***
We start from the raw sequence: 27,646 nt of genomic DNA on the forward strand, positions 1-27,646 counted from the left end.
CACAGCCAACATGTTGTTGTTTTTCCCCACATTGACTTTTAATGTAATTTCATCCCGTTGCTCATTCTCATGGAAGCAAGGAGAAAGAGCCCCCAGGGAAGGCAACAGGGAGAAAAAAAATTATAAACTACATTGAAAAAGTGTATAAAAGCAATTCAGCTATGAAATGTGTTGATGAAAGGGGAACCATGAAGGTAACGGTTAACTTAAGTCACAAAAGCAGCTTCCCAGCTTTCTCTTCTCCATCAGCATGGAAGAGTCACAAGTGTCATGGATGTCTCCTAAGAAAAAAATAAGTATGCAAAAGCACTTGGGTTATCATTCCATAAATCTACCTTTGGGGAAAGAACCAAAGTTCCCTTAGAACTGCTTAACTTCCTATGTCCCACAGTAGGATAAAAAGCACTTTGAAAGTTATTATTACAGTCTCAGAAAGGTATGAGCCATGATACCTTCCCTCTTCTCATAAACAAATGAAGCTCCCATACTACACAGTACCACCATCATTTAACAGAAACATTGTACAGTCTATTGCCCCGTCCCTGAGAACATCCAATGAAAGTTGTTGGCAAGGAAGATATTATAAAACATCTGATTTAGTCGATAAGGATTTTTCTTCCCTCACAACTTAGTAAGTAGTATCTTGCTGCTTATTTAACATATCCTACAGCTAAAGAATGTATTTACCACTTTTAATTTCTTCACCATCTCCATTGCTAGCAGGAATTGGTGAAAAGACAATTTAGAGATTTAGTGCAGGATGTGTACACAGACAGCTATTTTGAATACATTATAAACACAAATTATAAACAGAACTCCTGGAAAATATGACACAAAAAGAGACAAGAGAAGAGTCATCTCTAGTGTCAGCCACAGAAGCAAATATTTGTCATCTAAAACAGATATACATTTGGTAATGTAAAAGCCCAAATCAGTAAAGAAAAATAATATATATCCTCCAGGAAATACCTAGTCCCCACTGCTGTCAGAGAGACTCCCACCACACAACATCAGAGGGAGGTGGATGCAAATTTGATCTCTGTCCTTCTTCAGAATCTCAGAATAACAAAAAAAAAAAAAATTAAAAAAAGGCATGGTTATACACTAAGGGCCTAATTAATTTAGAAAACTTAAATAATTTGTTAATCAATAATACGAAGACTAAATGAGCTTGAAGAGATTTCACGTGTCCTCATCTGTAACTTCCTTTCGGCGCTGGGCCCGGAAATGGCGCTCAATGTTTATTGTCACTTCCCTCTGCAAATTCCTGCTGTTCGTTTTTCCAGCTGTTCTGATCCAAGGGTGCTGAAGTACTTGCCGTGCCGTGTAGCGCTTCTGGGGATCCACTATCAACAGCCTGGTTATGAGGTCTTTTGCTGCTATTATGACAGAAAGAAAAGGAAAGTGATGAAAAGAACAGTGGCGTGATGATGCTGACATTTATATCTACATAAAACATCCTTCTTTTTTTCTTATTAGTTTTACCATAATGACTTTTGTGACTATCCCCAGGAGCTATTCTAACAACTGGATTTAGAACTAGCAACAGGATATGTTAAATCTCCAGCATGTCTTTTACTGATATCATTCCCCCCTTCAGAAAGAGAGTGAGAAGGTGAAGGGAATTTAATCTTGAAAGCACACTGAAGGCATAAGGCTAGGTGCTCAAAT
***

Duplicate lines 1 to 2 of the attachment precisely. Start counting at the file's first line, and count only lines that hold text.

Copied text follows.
We start from the raw sequence: 27,646 nt of genomic DNA on the forward strand, positions 1-27,646 counted from the left end.
CACAGCCAACATGTTGTTGTTTTTCCCCACATTGACTTTTAATGTAATTTCATCCCGTTGCTCATTCTCATGGAAGCAAGGAGAAAGAGCCCCCAGGGAAGGCAACAGGGAGAAAAAAAATTATAAACTACATTGAAAAAGTGTATAAAAGCAATTCAGCTATGAAATGTGTTGATGAAAGGGGAACCATGAAGGTAACGGTTAACTTAAGTCACAAAAGCAGCTTCCCAGCTTTCTCTTCTCCATCAGCATGGAAGAGTCACAAGTGTCATGGATGTCTCCTAAGAAAAAAATAAGTATGCAAAAGCACTTGGGTTATCATTCCATAAATCTACCTTTGGGGAAAGAACCAAAGTTCCCTTAGAACTGCTTAACTTCCTATGTCCCACAGTAGGATAAAAAGCACTTTGAAAGTTATTATTACAGTCTCAGAAAGGTATGAGCCATGATACCTTCCCTCTTCTCATAAACAAATGAAGCTCCCATACTACACAGTACCACCATCATTTAACAGAAACATTGTACAGTCTATTGCCCCGTCCCTGAGAACATCCAATGAAAGTTGTTGGCAAGGAAGATATTATAAAACATCTGATTTAGTCGATAAGGATTTTTCTTCCCTCACAACTTAGTAAGTAGTATCTTGCTGCTTATTTAACATATCCTACAGCTAAAGAATGTATTTACCACTTTTAATTTCTTCACCATCTCCATTGCTAGCAGGAATTGGTGAAAAGACAATTTAGAGATTTAGTGCAGGATGTGTACACAGACAGCTATTTTGAATACATTATAAACACAAATTATAAACAGAACTCCTGGAAAATATGACACAAAAAGAGACAAGAGAAGAGTCATCTCTAGTGTCAGCCACAGAAGCAAATATTTGTCATCTAAAACAGATATACATTTGGTAATGTAAAAGCCCAAATCAGTAAAGAAAAATAATATATATCCTCCAGGAAATACCTAGTCCCCACTGCTGTCAGAGAGACTCCCACCACACAACATCAGAGGGAGGTGGATGCAAATTTGATCTCTGTCCTTCTTCAGAATCTCAGAATAACAAAAAAAAAAAAAATTAAAAAAAGGCATGGTTATACACTAAGGGCCTAATTAATTTAGAAAACTTAAATAATTTGTTAATCAATAATACGAAGACTAAATGAGCTTGAAGAGATTTCACGTGTCCTCATCTGTAACTTCCTTTCGGCGCTGGGCCCGGAAATGGCGCTCAATGTTTATTGTCACTTCCCTCTGCAAATTCCTGCTGTTCGTTTTTCCAGCTGTTCTGATCCAAGGGTGCTGAAGTACTTGCCGTGCCGTGTAGCGCTTCTGGGGATCCACTATCAACAGCCTGGTTATGAGGTCTTTTGCTGCTATTATGACAGAAAGAAAAGGAAAGTGATGAAAAGAACAGTGGCGTGATGATGCTGACATTTATATCTACATAAAACATCCTTCTTTTTTTCTTATTAGTTTTACCATAATGACTTTTGTGACTATCCCCAGGAGCTATTCTAACAACTGGATTTAGAACTAGCAACAGGATATGTTAAATCTCCAGCATGTCTTTTACTGATATCATTCCCCCCTTCAGAAAGAGAGTGAGAAGGTGAAGGGAATTTAATCTTGAAAGCACACTGAAGGCATAAGGCTAGGTGCTCAAAT